LA County’s Immigrant Services ‘From the Womb to the Tomb’
Clockwise from top left: Rigo Reyes, Executive Director, LA County Office of Immigrant Affairs; Manuel Ruiz, Senior Policy Analyst, LA County Department of Consumer & Business Affairs; Daniel Sharp, Chief, LA County Office of Immigrant Affairs; Anna Gorman. Director of Community Partnerships & Programs, LA County Department of Health Services
By Mark Hedin, Ethnic Media Services
Los Angeles County officials from the Office of Immigrant Affairs, Department of Consumer and Business Affairs and Department of Health Services met ethnic media on Monday, Dec. 21, to discuss ways the county is looking out for its immigrant population — the largest in the U.S., with 35% of its 10 million people.
The immigrant community “is vital to the county’s economy, culture and way of life,” said Rigoberto Reyes, OIA’s executive director. “Think of OIA as a door into the county,” he said. “We have 39 departments that provide services from the womb to the tomb!”
Reyes also stressed that immigrants have become targets for fraudsters trying to take advantage of people who are “wary
of interacting with officials, especially given recent changes in “public charge” and TPS (temporary protected status) rules and DACA.75
Reyes warned of “the harm that people who pretend to be attorneys, pretend that they know” can do to this community, not only by charging exorbitant fees, but by providing incorrect or ineffective advice that can help pave the way to deportations.
There are fewer than a thousand people licensed to work as “legal consultants” in California, he explained, but these are not attorneys, and can only provide forms and translation services. Only state-licensed attorneys, not legal consultants, can provide reliable legal help, he emphasized.
If you have just one bar left” in your cell phone, Rigo said, “use it to call us and get the right help.” That number is (800) 593-8222. OIA can also be reached at The Office of Immigrant Affairs can also be contacted through its website: oia.lacounty.gov.
Manuel Ruiz, senior policy analyst at the county’s Department of Consumer and Business Affairs, described how its
StayHousedLA program (stayhousedla.org, (888) 694-0040), offers free legal help for immigrants facing eviction.
People who live in Los Angeles County and fall within StayHousedLA’s income guidelines — $90,100 or less per year for a family of four, $63,100 or less for an individual – qualify for limited legal representation, document preparation and out-of-court negotiation and dispute resolution help. For those whose income is at or below 50% of the Area Median Income (AMI) — $56,300 for a family of four, $39,450 for individuals — the county can offer “full-scope” legal representation.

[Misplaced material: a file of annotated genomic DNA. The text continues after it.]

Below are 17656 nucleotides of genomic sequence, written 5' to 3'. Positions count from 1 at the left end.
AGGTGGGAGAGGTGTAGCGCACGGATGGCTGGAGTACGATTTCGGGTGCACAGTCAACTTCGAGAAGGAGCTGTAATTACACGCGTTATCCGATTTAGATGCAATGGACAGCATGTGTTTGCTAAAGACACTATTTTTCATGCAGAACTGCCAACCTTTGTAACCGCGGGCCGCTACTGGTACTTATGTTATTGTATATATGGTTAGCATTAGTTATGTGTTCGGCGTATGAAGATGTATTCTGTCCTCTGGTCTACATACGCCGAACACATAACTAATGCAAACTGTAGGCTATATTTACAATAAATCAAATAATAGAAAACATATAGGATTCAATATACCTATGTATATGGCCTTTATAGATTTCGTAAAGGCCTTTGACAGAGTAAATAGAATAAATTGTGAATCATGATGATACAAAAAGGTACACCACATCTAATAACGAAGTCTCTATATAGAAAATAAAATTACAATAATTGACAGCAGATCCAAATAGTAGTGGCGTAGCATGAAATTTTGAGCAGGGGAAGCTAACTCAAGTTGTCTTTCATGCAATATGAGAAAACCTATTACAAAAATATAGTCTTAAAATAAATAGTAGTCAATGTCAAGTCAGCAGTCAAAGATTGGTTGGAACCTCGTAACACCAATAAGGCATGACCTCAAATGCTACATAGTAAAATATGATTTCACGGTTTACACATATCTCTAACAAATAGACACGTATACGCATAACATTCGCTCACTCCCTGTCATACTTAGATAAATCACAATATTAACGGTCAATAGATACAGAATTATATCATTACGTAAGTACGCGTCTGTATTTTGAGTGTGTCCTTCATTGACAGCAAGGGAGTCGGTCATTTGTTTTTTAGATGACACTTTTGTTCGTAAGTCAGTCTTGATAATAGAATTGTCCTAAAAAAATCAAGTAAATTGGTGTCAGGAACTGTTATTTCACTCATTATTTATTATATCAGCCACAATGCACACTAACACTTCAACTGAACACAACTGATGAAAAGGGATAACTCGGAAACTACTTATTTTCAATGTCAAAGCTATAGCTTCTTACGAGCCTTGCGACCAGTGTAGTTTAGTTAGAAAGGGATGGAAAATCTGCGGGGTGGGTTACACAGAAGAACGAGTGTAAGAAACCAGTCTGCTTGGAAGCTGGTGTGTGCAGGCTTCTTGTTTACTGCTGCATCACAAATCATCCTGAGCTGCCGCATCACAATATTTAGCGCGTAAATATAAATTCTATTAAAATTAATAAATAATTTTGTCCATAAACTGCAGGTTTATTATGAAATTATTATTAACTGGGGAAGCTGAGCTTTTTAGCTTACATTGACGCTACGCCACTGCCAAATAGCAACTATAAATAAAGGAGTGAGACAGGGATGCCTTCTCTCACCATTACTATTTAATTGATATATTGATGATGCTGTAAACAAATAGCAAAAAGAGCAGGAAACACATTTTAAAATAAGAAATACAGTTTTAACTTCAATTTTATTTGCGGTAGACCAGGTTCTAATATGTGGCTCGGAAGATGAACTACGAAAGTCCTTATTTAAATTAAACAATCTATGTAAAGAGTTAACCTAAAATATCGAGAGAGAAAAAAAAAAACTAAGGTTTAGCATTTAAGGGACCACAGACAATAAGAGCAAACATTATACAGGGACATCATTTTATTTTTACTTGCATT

The department will also step in to defend tenants against harassment or retaliation and has 20 partner organizations providing legal services for people facing rent increases, lockouts, issues with Section 8 or other subsidized housing and more, Ruiz said. The program also provides short-term rent payment help — up to three months or $7,500 — that can also be spent on utilities, moving costs or security deposits.
“Please don’t feel afraid, we’re here to help,” Ruiz said, adding that “immigration status is not an issue.”
Ruiz added that Los Angeles County’s eviction moratorium adopted to protect tenants in the pandemic applies to commercial properties too, beyond what state and federal measures do.
Besides StayHomeLA, he said, the department offers a series of know-your-rights workshops, and information for property owners. Call (833) 223-7368, write to email@example.com or visit the multilingual website rent.lacounty.gov for more, Ruiz said.
Staying housed is a key element of staying healthy, a non-medical condition that directly impacts people’s health, Anna Gorman, director of community partnerships and programs at the Department of Health Services, said.
DHS has developed a partnership program between health care and legal professionals to prevent health problems by addressing legal issues — for instance, mold in rental units, utility cutoffs, or the denial of social security, cash aid or food stamp benefits.
The MyHealthLA program (dhs.lacounty.gov/mhla) can help obtain medications and other health care needs no matter the applicant’s immigration status.
Maintaining the social safety net, she said, “is more important now than ever.”
Gorman cited the example of a formerly incarcerated person who needed a medical procedure but had struggled to reinstate MediCal, which is denied people behind bars.
“It was a mess,” she said, but the county was able to get the situation resolved.
Daniel Sharp, chief of the county’s Office of Immigrant Affairs, summarized recent positive developments related to DACA, TPS and “public charge” rules.
DACA applications are now being accepted under the terms of the original rules established in 2012, and previous authorizations have been extended another year. Sharp “absolutely” recommended that people file new applications promptly. For more information on DACA, he referred to the county website https://oia.lacounty.gov/DACA/.
As for the public charge rule change adopted by the Trump Administration, Sharp noted that “it is blocked and may never take effect. The Biden campaign committed in writing to dispense with it within the first 100 days of the administration, and has the authority to do so.” Noting the confusion surrounding the rule changes, he urged people seeking information to go to the DHS website https://oia.lacounty.gov/publiccharge/.
As for the 30,000 Angelenos who benefit from Temporary Protected Status due to turmoil in their countries of origin, he said, TPS has been extended into October 2021 for El Salvador, Honduras, Haiti, Nepal, Nicaragua, and Sudan and, here again, the Biden administration has both the authority and stated intent to extend TPS further.